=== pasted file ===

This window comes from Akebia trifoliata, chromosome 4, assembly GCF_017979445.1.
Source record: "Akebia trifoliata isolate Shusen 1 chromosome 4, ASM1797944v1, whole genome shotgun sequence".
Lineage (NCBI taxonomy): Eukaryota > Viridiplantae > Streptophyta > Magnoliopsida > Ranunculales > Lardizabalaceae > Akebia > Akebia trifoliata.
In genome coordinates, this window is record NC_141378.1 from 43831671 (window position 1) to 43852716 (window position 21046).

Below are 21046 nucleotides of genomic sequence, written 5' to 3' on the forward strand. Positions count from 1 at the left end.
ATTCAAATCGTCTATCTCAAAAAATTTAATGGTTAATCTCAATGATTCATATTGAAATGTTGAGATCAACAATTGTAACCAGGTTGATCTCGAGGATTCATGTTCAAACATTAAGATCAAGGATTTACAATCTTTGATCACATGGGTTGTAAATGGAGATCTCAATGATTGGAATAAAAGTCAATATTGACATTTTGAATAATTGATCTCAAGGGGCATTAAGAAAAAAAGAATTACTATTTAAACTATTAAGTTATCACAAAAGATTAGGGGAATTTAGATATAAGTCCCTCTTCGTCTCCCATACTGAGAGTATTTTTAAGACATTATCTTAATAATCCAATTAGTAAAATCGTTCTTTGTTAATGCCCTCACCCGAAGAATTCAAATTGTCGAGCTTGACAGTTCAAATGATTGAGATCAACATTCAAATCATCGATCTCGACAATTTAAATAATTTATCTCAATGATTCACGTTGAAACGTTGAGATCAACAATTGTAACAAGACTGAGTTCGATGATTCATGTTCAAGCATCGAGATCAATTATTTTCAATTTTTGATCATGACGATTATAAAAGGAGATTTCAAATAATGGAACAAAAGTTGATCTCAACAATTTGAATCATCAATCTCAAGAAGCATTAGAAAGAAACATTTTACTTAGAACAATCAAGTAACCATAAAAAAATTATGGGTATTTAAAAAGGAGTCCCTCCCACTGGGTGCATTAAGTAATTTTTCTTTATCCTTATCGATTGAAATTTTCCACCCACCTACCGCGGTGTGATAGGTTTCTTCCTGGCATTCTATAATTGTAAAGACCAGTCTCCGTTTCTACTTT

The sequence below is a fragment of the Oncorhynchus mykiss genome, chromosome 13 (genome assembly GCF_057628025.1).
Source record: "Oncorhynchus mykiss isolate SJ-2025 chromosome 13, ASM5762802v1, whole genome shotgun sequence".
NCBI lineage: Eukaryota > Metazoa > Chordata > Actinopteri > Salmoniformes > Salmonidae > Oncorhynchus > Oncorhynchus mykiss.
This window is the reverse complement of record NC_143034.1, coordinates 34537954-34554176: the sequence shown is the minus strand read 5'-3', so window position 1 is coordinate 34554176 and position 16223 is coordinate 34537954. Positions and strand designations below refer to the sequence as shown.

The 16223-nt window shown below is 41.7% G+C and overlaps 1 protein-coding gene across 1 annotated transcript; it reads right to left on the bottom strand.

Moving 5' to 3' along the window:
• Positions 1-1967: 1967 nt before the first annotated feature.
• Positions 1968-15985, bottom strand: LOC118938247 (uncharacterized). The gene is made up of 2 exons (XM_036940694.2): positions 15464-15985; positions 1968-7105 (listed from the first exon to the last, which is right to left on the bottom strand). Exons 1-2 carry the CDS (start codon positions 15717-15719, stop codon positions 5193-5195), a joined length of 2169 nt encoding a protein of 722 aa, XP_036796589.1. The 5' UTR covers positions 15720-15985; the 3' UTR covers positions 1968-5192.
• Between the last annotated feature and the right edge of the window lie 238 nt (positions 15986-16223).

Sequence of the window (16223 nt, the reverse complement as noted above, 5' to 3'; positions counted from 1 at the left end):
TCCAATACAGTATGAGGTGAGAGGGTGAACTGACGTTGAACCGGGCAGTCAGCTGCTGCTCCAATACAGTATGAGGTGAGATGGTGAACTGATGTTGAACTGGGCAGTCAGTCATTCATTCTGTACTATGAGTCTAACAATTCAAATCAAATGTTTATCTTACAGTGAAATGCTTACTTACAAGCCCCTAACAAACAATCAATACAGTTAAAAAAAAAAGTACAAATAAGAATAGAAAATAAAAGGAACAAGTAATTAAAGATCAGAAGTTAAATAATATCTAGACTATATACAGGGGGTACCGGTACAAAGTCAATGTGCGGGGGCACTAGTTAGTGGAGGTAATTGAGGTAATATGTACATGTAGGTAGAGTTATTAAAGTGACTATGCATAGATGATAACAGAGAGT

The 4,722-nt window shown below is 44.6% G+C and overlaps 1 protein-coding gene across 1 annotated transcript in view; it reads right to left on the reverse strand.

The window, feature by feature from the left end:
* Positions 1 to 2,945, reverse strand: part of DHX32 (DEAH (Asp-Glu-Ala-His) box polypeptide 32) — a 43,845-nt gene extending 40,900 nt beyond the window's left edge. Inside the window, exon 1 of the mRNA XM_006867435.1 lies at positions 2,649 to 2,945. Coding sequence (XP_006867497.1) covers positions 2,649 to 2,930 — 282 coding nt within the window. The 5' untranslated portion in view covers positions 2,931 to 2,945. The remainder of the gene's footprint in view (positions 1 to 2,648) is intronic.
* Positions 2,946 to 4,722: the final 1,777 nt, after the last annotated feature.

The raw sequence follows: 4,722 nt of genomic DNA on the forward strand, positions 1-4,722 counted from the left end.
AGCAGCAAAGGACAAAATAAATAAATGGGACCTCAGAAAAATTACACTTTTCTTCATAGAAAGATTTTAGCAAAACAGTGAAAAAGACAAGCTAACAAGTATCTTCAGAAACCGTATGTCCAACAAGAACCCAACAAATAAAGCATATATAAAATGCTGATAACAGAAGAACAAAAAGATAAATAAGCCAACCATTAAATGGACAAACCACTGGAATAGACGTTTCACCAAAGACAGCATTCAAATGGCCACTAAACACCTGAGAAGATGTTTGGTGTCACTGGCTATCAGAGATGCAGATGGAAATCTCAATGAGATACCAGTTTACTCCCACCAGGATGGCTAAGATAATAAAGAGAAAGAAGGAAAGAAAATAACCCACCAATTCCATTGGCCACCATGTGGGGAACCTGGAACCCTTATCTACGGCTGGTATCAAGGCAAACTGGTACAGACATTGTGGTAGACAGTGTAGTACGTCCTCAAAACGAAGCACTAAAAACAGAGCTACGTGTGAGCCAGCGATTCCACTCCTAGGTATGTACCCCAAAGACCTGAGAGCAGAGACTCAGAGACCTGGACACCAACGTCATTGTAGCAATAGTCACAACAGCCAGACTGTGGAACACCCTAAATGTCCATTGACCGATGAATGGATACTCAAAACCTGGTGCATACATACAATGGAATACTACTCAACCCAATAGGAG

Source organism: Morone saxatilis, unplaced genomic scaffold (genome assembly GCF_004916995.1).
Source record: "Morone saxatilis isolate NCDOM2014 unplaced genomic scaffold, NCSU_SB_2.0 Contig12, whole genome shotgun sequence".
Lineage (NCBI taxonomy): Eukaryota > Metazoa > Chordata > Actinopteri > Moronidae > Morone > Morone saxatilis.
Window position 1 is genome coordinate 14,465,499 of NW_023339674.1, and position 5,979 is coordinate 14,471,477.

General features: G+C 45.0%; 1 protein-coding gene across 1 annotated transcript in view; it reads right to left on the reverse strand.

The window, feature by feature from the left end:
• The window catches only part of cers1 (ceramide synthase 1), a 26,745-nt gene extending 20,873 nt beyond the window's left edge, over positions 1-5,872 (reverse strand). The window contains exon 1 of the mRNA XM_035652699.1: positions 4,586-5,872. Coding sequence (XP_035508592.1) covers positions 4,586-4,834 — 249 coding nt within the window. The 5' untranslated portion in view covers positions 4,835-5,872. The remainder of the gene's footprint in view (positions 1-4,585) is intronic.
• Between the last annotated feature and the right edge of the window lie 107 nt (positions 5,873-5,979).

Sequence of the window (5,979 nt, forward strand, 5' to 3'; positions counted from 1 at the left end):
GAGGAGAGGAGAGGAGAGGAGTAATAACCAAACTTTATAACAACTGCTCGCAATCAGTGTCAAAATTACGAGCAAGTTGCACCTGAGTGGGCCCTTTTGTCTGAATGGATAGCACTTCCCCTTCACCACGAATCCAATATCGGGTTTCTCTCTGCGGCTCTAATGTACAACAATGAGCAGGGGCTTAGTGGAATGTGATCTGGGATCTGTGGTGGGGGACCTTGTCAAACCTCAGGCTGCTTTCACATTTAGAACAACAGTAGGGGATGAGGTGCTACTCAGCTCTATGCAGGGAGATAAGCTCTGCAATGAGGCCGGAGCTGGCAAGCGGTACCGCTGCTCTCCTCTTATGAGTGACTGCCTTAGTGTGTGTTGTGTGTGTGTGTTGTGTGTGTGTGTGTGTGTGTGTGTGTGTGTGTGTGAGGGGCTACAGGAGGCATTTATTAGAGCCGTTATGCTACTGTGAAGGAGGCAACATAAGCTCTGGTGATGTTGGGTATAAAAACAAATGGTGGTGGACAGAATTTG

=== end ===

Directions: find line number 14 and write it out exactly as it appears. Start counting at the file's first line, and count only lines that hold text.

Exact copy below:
• Positions 1968-15985, bottom strand: LOC118938247 (uncharacterized). The gene is made up of 2 exons (XM_036940694.2): positions 15464-15985; positions 1968-7105 (listed from the first exon to the last, which is right to left on the bottom strand). Exons 1-2 carry the CDS (start codon positions 15717-15719, stop codon positions 5193-5195), a joined length of 2169 nt encoding a protein of 722 aa, XP_036796589.1. The 5' UTR covers positions 15720-15985; the 3' UTR covers positions 1968-5192.